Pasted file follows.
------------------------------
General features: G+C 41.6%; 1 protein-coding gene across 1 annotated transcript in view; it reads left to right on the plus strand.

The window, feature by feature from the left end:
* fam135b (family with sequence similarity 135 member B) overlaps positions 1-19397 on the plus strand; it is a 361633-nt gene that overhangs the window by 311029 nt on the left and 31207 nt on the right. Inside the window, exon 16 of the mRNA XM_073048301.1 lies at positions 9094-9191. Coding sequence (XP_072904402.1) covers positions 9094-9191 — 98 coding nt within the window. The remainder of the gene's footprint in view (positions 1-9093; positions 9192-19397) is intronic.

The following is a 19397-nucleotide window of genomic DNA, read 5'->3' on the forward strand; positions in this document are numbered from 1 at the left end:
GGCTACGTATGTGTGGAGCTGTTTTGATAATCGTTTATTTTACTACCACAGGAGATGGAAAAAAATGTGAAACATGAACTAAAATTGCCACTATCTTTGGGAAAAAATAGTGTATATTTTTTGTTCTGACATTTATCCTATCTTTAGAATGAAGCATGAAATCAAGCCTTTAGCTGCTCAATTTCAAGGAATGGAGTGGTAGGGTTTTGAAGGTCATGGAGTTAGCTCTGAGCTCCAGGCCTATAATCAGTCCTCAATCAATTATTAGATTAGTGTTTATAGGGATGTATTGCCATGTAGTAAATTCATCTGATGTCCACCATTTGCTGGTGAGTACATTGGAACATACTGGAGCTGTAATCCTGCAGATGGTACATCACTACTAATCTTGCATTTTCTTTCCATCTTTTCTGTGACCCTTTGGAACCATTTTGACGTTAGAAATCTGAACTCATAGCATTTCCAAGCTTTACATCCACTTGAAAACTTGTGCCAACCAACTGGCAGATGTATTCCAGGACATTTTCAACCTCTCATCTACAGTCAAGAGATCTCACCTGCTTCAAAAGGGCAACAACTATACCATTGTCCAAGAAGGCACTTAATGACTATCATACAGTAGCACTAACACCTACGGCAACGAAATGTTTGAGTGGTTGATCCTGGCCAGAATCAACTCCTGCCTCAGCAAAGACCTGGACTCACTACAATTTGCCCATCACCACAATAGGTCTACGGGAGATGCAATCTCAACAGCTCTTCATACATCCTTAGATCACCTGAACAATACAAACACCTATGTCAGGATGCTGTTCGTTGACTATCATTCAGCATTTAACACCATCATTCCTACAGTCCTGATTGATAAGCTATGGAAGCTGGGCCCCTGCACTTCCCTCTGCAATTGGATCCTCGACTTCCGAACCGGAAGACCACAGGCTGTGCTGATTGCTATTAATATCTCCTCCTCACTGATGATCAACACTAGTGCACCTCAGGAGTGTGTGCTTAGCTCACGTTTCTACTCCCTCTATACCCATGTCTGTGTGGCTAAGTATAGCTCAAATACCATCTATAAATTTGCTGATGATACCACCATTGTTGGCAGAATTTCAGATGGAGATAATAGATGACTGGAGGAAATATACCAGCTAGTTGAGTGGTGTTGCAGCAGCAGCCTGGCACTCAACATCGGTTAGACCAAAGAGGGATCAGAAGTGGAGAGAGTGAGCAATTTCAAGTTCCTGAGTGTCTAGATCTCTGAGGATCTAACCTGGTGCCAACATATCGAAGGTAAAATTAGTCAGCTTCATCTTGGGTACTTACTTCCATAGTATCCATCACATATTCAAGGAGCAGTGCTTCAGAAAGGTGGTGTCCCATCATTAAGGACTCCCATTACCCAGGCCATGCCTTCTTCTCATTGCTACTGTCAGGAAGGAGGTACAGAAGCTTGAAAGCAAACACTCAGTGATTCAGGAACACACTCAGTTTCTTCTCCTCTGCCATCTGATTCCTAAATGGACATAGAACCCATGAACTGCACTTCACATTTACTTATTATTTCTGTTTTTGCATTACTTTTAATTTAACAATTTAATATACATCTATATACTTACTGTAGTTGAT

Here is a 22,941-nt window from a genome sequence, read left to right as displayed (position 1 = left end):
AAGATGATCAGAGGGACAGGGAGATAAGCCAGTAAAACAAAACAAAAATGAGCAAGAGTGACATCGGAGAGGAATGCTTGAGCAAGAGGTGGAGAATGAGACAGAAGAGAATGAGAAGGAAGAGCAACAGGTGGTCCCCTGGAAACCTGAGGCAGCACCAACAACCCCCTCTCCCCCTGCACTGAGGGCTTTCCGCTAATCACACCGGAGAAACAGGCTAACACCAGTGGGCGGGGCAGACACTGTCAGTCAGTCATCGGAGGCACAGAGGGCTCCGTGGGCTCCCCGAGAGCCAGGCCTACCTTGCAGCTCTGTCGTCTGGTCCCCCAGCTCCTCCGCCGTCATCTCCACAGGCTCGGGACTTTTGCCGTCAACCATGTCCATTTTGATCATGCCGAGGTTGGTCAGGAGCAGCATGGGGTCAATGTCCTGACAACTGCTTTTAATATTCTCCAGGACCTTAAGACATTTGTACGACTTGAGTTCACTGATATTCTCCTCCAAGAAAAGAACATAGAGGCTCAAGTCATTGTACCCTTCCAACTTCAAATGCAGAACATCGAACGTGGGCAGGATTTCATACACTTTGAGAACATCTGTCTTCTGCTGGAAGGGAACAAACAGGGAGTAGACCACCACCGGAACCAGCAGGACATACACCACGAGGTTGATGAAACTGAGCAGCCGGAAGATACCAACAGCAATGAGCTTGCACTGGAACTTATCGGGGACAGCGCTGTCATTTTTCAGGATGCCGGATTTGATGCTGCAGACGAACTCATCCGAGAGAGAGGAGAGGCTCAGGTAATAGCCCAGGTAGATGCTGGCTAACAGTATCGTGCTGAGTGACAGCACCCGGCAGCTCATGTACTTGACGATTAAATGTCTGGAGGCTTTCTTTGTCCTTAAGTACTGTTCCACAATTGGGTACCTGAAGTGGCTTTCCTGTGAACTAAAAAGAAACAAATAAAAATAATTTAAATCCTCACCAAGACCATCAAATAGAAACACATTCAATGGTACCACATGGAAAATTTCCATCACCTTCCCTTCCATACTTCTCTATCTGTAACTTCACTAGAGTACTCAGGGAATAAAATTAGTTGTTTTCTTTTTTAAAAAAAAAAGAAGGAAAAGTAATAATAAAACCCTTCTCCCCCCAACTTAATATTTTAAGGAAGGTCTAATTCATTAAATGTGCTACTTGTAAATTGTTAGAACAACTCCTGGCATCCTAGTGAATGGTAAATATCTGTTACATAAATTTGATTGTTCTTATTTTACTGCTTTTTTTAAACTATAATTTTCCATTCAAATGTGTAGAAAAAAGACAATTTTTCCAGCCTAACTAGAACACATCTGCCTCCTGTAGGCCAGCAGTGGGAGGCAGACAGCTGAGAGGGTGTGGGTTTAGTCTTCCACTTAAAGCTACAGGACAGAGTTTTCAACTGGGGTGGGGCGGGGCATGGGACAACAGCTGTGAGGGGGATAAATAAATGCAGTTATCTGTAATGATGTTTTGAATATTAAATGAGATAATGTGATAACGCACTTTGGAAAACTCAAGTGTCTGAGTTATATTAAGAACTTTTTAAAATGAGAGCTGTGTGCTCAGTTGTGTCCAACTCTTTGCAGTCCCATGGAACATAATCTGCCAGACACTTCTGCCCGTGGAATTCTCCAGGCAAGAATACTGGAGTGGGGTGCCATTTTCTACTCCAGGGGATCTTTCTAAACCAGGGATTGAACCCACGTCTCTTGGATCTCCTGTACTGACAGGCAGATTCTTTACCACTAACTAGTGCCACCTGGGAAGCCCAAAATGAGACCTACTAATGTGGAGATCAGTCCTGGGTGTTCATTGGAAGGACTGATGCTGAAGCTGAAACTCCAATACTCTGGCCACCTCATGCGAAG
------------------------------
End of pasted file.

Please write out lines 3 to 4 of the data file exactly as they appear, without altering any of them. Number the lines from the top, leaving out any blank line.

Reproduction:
* fam135b (family with sequence similarity 135 member B) overlaps positions 1-19397 on the plus strand; it is a 361633-nt gene that overhangs the window by 311029 nt on the left and 31207 nt on the right. Inside the window, exon 16 of the mRNA XM_073048301.1 lies at positions 9094-9191. Coding sequence (XP_072904402.1) covers positions 9094-9191 — 98 coding nt within the window. The remainder of the gene's footprint in view (positions 1-9093; positions 9192-19397) is intronic.

The following is a 19397-nucleotide window of genomic DNA, read 5'->3' on the forward strand; positions in this document are numbered from 1 at the left end: